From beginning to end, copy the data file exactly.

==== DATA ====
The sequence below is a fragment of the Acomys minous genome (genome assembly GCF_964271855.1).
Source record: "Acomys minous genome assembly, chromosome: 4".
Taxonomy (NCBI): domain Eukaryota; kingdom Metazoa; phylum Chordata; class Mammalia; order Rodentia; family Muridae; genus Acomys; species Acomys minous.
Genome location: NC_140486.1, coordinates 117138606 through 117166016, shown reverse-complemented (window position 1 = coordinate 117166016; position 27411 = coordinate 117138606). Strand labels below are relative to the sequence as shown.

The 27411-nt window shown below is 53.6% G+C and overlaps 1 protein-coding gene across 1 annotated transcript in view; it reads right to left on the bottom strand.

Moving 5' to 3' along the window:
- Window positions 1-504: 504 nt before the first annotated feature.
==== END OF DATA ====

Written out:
The sequence below is a fragment of the Acomys minous genome (genome assembly GCF_964271855.1).
Source record: "Acomys minous genome assembly, chromosome: 4".
Taxonomy (NCBI): domain Eukaryota; kingdom Metazoa; phylum Chordata; class Mammalia; order Rodentia; family Muridae; genus Acomys; species Acomys minous.
Genome location: NC_140486.1, coordinates 117138606 through 117166016, shown reverse-complemented (window position 1 = coordinate 117166016; position 27411 = coordinate 117138606). Strand labels below are relative to the sequence as shown.

The 27411-nt window shown below is 53.6% G+C and overlaps 1 protein-coding gene across 1 annotated transcript in view; it reads right to left on the bottom strand.

Moving 5' to 3' along the window:
- Window positions 1-504: 504 nt before the first annotated feature.